One of the hardest things about songwriting is trying to figure out when a song is finished. That’s because, as every writer knows, every song in the world can be improved with a rewrite. I have literally hundreds of songs lying around in boxes and on tapes that are not, in my mind, ready to be heard. Heck, when I browse my Err Bear Music page I can’t find one song that I couldn’t make better with a tweak here or there. I know writers whose songs are like the Winchester House– they keep writing them forever. And never record or release them. But at some point, if you want to get your material out there, you have to let it go. Even if part of you believes it would become a number 1 hit with one more rewrite.
Blog posts are the same way. When I read old posts of mine, I’m often amazed that I could write such drivel. I see obvious and powerful points that I failed to make. There’s not one post on my blog or any other that the writer couldn’t make better with an edit. There are also posts made without all the facts and/or in the heat of the moment that you wish you could withdraw. But there are no mulligans in the blogosphere- RSS and Google make sure of that. So once it’s out there, new versions are just that.
On the other hand, much of the stuff we write about has a relatively short half-life. So if we want to be part of the conversation, we need to get it out there. My neighbors could hear me pounding on the keyboard the other night after I saw Louis Gray’s post. All of this means that bloggers, like traditional journalists, are often under a deadline of sorts. The beauty of blogging, however, is that it is sort of a hybrid between email and article writing. It’s conversational nature is more forgiving. Like email, the standards for typos and grammar are relaxed a little in the interest of immediacy.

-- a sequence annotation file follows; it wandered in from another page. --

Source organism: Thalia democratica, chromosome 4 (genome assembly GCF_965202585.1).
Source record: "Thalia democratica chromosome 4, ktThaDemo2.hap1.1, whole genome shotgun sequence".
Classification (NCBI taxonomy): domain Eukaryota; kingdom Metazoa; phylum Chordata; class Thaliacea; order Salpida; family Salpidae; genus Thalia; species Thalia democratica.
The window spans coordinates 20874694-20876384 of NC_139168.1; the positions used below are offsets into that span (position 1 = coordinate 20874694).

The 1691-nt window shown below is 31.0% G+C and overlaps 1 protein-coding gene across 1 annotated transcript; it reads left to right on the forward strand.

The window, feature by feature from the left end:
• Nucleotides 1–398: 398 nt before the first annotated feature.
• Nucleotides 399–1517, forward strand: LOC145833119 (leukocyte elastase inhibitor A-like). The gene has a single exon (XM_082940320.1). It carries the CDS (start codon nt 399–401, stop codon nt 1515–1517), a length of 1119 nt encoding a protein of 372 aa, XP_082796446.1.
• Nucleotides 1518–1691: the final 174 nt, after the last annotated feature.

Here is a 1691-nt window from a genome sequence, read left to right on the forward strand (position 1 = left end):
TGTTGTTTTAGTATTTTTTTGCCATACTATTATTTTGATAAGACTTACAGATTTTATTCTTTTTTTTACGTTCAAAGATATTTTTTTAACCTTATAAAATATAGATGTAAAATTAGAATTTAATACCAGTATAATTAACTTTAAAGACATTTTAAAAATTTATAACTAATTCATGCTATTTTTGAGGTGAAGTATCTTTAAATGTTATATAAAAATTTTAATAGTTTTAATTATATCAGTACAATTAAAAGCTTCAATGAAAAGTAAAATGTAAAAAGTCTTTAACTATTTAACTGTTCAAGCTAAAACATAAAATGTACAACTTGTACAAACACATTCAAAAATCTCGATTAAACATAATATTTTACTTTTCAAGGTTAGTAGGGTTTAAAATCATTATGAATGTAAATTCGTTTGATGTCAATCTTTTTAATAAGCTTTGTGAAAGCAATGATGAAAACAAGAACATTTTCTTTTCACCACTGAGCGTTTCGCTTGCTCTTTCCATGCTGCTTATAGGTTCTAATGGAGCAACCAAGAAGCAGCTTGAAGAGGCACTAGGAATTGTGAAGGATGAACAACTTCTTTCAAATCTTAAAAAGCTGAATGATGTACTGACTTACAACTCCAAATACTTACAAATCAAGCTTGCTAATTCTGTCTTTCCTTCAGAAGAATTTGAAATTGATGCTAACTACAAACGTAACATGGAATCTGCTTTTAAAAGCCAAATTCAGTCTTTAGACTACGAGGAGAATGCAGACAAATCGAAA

So just because a song or a blog post could be improved with a few more rewrites doesn’t mean they aren’t ready for publication. It’s a balance, but one that does not demand perfection.
3) Talent Does Not Ensure Success
I grew up listening to country music, but I haven’t tuned into an over the air country radio station in years. Because the music that’s available there is not really country music- at least not the way I think of it. It’s regurgitated pop made by pretty little media creations designed to grease the wheels of commerce. The cycle goes like this: find someone photogenic who can at least croak out a melody, get the talented, starving and desperate songwriters in Nashville to come up with some commercial sounding songs, hire some magician-cum-producer to make it sound good and get the CDs into Walmart and Best Buy. Much of the rock genre is the same way. Meanwhile amazing talents like the Star Room Boys, the Drive-By Truckers and others gig away in obscurity.
The blogosphere is the same way. You can write the best posts ever written, but if you don’t get the star making machinery behind you, few will ever read it. On the other hand, if you can tap into the collective affection, all you need is cat pictures (I’m not dumping on the cats, as they have more readers than I have letters on my blog pages; but it’s not exactly Pulitzer material).
The music industry and the blogosphere are very inefficient entities. But they are also similar avenues for self expression and the pursuit of a common experience.
Getting a link from another blogger and hearing your song being played, you know it’s the same release.